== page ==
Trump gets access to sealed documents on witness threats in Mar-a-Lago case

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Special counsel prosecutors have produced to Donald Trump a sealed exhibit about threats to a potential trial witness after the federal judge overseeing his prosecution for retaining classified documents ordered the exhibit turned over despite the prosecutors’ objections, people familiar with the matter said.

The exhibit was a point of contention because it detailed a series of threats made against a witness who could testify against the former president at trial, and the matter is the subject of a criminal investigation by a US attorney’s office. Prosecutors had wanted to withhold it from Trump’s lawyers.

But the presiding US district judge Aileen Cannon ordered the exhibit that prosecutors in the office of special counsel, Jack Smith, had submitted “ex parte” – or without showing it to the defense – to be transmitted to Trump’s lawyers after reviewing its contents and deciding it did not warrant that protection.

The prosecutors complied with the order before a Saturday deadline without seeking a challenge – though the justice department would typically be loath to disclose details of an ongoing investigation, especially as it relates to the primary defendant in this case, legal experts said.

The justice department may have decided it was not appealing the order because the exhibit itself is part of a motion from prosecutors asking the judge to reconsider two earlier rulings that would have the effect of making public the identities of dozens of other witnesses who could testify against Trump.

At issue is a complicated legal battle that started in January when Trump filed a motion to compel discovery, a request asking the judge to force prosecutors to turn over reams of additional information they believe could help them fight the charges.

The motion to compel was partially redacted and submitted with 70 accompanying exhibits, many of which were sealed and redacted. But Trump’s lawyers asked that those sealed filings be made public because many of the names included in the exhibits were people already known to have worked on the documents investigation.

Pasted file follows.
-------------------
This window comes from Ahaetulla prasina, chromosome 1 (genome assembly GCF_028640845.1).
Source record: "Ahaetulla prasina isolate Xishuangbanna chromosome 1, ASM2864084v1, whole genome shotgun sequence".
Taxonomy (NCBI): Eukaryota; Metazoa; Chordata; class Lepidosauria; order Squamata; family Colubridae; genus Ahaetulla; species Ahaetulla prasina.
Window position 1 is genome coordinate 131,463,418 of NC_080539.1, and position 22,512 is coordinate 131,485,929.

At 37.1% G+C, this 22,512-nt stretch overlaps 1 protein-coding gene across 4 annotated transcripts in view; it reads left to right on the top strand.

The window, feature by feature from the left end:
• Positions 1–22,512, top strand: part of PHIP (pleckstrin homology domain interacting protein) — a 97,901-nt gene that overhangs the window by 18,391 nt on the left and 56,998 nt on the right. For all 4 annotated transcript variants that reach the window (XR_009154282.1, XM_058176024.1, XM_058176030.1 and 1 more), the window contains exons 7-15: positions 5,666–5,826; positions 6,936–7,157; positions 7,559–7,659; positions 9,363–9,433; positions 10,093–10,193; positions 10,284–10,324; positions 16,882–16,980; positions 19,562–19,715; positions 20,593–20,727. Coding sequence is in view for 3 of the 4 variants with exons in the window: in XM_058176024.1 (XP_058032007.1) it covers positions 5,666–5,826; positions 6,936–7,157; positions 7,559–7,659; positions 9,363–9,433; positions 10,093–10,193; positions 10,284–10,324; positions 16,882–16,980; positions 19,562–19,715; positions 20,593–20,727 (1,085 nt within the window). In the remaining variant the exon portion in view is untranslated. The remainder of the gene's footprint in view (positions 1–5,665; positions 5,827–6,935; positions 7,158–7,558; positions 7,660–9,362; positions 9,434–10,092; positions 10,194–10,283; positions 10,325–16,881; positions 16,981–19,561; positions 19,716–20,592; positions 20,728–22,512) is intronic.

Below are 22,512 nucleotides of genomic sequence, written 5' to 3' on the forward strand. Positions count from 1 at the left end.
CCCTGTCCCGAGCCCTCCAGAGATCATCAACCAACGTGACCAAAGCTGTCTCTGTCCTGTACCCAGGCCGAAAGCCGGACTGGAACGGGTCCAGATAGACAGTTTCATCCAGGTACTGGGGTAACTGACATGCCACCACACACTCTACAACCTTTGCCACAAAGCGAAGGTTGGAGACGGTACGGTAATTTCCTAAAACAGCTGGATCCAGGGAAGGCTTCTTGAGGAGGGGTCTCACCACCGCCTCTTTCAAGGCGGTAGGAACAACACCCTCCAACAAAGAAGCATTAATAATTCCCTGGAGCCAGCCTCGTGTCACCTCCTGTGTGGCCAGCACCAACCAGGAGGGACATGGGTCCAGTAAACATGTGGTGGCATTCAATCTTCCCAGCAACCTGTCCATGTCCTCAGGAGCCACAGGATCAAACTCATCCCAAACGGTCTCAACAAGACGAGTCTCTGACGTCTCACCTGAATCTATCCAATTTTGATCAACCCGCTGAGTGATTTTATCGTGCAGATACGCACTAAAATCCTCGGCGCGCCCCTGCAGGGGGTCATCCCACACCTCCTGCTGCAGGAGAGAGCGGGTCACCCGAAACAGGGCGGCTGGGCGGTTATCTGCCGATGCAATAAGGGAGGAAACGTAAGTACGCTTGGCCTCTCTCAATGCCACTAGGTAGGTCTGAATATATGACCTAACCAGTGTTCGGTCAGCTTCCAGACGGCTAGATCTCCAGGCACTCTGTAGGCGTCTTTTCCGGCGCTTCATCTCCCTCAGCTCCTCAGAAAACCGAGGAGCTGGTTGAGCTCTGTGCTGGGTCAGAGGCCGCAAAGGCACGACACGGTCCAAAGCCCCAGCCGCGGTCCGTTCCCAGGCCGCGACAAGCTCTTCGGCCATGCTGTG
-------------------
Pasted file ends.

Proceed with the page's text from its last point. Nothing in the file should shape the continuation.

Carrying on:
Prosecutors asked the judge to deny Trump’s request to unseal his exhibits, using broad arguments that they would reveal the identity of potential witnesses, two sub-compartments of what is described as “Signals” intelligence, and details about a separate probe run by the FBI.

The special counsel’s team also asked to submit their own set of sealed exhibits when they filed their formal response to Trump’s motion to compel. The government’s exhibits involved memos of interviews with witnesses and likely testimony from witnesses, according to the three-page filing.

Cannon in February issued two rulings: one on Trump’s request and one on prosecutors’ request.

With Trump, the judge found that personal identifying information of witnesses and the information about “Signals” intelligence should remain under seal, but everything else could be public. And with prosecutors, she granted their request to file their own exhibits under seal.

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The twin rulings appear to have caught prosecutors by surprise. They have previously been successful in keeping materials that could reveal witness identities confidential, and they formally asked Cannon to reconsider those orders.

A motion for reconsideration is significant because if Cannon denies the challenge, it could pave the way for prosecutors to seek an injunctive appeal at the US court of appeals for the 11th circuit using a writ of mandamus – essentially, an order commanding Cannon to reverse her decision.

Cannon has previously drawn scrutiny from the 11th circuit. Before Trump was indicted, she upended the underlying criminal investigation by issuing a series of favorable rulings to Trump before the appeals court ruled she never had legitimate legal authority to intervene.

As part of prosecutors’ motion for reconsideration, they asked to submit alongside their court filings a third set of exhibits under seal and ex parte. Cannon agreed, pending her personal review of their contents. On Friday, she ruled they should not be ex parte – and should be turned over to Trump, as well.


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